Wild Foods

Product Development

Wild foods and foraging for them as a food source may initially be thought to be associated with land. However, Ireland has had a rich tradition of collecting and using edible seaweed in meal preparation along its coastal towns and hinterlands since Mesolithic times.

Edible seaweed is more commonly known as “sea vegetables.” As a foraged food, it provided sustenance and nutrition for coastal communities. These communities were often on the margins of society, as recorded in prose from the twelfth century when monks regularly foraged for Dillisk on the shorelines and apportioned this to impoverished local communities. Monks may not have had the scientific and nutritional knowledge of edible seaweed's rich minerals and nutrient content and its positive health benefits, as we now know. During the “Great Famine” in Ireland 1845-1849, access to the shoreline and collecting edible seaweed was seen as an act of great desperation, and this stigma has stuck through some generations. Understanding the importance of wild food in our forebears' diet and the array of food they had access to can deepen our connection to our heritage and the land we inhabit.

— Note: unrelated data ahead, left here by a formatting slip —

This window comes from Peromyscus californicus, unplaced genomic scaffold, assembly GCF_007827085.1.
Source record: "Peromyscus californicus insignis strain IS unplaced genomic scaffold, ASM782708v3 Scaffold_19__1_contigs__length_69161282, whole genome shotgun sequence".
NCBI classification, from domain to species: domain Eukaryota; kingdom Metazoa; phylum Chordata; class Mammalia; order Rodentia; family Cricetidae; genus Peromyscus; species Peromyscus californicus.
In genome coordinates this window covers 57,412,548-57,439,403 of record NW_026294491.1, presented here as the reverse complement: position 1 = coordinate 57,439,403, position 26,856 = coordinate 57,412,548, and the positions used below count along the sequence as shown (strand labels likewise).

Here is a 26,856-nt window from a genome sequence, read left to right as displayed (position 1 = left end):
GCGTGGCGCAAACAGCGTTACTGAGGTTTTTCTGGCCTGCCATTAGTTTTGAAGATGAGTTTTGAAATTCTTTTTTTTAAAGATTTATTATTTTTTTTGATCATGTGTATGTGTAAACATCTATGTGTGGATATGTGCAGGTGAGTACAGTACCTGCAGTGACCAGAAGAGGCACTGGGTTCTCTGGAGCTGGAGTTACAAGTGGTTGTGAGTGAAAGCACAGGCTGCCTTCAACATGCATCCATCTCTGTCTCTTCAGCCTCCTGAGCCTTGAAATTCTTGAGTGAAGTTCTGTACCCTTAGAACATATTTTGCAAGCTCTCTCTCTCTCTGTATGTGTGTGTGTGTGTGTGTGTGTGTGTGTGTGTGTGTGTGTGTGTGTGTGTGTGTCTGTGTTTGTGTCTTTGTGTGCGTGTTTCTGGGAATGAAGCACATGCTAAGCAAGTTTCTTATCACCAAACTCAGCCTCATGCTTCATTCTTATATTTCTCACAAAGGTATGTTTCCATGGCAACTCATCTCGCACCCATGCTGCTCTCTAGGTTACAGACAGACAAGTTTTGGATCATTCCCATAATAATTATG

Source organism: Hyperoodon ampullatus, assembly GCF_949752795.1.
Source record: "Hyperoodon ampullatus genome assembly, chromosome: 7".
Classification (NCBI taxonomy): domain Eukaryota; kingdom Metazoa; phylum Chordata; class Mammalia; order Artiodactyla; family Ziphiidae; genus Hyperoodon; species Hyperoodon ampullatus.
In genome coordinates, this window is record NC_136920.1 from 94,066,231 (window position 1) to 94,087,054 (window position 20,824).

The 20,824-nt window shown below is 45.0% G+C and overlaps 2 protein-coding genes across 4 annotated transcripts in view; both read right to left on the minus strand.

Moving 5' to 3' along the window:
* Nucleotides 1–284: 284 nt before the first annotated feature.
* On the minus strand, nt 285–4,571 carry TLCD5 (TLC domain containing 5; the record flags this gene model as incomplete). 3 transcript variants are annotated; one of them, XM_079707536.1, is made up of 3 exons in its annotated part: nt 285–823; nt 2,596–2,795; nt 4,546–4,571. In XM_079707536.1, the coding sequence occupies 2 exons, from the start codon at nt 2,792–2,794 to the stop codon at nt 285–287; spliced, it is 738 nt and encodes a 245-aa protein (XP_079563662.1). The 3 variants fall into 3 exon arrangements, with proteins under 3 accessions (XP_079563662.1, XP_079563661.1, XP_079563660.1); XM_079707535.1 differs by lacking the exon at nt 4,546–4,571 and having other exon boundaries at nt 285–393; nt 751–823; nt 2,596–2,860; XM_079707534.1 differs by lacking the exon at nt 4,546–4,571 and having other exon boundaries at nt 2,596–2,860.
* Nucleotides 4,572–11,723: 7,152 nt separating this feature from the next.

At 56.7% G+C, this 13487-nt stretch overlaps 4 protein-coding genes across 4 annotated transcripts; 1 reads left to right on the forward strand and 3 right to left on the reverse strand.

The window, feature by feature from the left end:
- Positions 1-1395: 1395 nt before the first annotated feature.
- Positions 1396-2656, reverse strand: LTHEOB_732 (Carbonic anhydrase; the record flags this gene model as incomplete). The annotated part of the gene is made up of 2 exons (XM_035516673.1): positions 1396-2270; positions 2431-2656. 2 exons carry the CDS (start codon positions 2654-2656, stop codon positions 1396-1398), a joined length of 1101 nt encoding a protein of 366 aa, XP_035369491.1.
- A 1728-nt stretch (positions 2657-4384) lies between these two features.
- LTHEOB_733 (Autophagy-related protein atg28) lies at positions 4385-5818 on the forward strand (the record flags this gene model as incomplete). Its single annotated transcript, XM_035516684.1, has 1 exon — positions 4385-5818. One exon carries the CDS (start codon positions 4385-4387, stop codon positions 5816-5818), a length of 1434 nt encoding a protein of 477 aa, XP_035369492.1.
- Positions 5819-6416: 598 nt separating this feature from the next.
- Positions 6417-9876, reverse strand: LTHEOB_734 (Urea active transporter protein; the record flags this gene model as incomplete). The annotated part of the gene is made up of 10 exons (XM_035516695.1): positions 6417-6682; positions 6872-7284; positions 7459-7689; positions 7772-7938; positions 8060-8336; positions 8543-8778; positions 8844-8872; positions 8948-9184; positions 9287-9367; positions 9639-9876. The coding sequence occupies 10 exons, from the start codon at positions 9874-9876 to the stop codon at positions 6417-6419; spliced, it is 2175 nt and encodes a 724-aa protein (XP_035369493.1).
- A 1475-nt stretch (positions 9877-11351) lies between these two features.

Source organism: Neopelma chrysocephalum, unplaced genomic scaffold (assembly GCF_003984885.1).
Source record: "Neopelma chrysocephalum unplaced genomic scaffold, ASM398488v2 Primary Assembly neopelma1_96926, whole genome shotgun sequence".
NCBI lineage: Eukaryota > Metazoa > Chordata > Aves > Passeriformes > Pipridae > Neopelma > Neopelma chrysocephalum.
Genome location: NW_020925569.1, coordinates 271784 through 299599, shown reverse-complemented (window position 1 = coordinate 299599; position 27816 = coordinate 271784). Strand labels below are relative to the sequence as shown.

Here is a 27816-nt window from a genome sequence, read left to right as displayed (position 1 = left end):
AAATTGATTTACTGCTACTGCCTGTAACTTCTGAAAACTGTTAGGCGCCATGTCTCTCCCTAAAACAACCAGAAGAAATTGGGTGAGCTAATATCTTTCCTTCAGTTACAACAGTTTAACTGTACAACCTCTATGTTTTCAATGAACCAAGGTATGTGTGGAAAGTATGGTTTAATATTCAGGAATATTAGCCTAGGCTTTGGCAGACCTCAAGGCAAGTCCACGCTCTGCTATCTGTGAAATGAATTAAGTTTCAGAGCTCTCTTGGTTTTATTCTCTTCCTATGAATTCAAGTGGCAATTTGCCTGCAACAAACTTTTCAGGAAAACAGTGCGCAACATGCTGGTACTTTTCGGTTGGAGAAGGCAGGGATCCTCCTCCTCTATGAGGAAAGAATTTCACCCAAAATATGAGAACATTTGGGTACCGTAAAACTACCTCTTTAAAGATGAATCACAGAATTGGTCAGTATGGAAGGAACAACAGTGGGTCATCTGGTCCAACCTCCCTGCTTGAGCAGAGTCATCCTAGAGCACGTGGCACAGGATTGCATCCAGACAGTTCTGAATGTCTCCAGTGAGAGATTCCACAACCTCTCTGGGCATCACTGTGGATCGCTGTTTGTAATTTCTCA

The health benefits of edible seaweeds are not just a part of folklore but have been substantiated by academic and research writings. For instance, bladderwrack and its use in the treatment of skin ailments. The nutritional value of edible seaweed is also noteworthy, with its superior vitamin, trace element, and protein content. These findings provide compelling reasons to champion wild foods and their beneficial attributes. They also serve as a reminder of the wealth of natural resources Ireland offers.

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